It is time ordinary individuals enjoyed a level playing field with corporate assessees in the matter of income taxation.
The recent notification on tax deduction for bank deposits redeems the Budget promise of extending the shelter provided to savings made by individuals. The banking industry would have reason to feel satisfied at the turn of events. It had for long complained that its deposit schemes had to compete for a share of the tax-payers' surpluses with certain other instruments of savings that had the added attraction of offering a tax shelter. The Finance Minister had, while presenting the Budget, promised to end such discriminatory treatment, and this has now become a reality.
But it is a moot point if banks will really see any dramatic rise in the level of deposits. For one, potential depositors are unlikely to make any significant changes to their portfolio of tax-deductible savings. This is because, some of the eligible investments may either be imposed by statute for instance, the provident fund contributions or are long-term financial commitments such as the repayment of housing loans and premiums paid on life-insurance policies rendering any reshuffle a distant prospect. The other major inhibiting factor is the ceiling of Rs 1 lakh on such savings for the purposes of claiming tax exemption. Salaried tax-payers in the middle- and upper-middle income groups the key targets of such deposits could reasonably be expected to have breached the ceiling and, hence, would have no incentive to divert their surpluses to avenues not covered under the tax exemption scheme. There is a good case for raising substantially the ceiling, if not abolishing it altogether, if the Government is really committed to providing a level playing field for the banking industry.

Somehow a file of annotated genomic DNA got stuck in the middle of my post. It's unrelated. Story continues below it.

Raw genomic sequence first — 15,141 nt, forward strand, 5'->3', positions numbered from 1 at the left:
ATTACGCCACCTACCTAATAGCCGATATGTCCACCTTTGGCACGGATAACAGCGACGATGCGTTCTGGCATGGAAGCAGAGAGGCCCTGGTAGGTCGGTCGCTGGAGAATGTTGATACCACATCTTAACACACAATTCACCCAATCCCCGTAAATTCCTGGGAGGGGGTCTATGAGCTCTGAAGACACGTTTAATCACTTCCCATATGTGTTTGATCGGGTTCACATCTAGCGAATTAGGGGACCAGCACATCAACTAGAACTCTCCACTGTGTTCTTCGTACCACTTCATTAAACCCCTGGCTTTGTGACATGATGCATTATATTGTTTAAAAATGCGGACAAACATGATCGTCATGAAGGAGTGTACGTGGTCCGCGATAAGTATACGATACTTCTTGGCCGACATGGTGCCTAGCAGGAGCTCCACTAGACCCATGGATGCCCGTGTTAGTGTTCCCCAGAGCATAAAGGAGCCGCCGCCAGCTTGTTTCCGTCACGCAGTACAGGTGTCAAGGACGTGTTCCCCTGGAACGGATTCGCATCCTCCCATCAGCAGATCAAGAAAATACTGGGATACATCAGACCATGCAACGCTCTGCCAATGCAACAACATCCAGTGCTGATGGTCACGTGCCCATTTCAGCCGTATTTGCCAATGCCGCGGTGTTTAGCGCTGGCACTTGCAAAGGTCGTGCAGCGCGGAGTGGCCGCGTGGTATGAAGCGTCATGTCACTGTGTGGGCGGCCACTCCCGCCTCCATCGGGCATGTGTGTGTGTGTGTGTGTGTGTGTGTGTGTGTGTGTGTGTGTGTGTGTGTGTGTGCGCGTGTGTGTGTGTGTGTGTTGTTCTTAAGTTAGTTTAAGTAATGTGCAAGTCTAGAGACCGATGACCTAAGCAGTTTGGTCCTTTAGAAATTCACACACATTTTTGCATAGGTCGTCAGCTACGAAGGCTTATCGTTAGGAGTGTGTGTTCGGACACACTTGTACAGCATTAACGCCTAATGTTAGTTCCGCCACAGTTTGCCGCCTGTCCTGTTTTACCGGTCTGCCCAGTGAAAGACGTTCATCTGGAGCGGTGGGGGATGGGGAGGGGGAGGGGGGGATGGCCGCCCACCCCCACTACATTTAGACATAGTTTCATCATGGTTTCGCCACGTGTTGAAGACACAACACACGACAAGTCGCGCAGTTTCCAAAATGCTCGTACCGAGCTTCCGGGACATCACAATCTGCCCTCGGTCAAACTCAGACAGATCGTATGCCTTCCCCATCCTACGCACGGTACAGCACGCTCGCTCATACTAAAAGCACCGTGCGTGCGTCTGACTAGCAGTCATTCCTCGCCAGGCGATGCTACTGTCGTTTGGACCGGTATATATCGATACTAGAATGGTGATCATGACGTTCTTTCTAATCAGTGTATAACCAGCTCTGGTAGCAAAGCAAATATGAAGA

The abolition or a substantial enhancement of the ceiling on approved instruments of savings would actually pave the way for the Government to usher in the EET (exempt exempt taxation) regime where contributions and incomes accruing on such contributions are exempt from taxation till such time the accumulated money is withdrawn for consumption. An EET regime that confers on an individual the flexibility to shift the timing of the burden of taxation is incompatible with any quantitative restrictions on the proportion of one's current income that can be shifted to a future date, for tax purposes. Such an approach would also be in accord with the tax regime that corporate assessees are subjected to, where special incentives for investments or accelerated depreciation on assets mitigate to a large extent the burden of taxation on current profits. It is time ordinary individuals, without the privilege of high-pressure lobbyists taking up their cause, enjoyed a level playing field with corporate assessees in the matter of income taxation.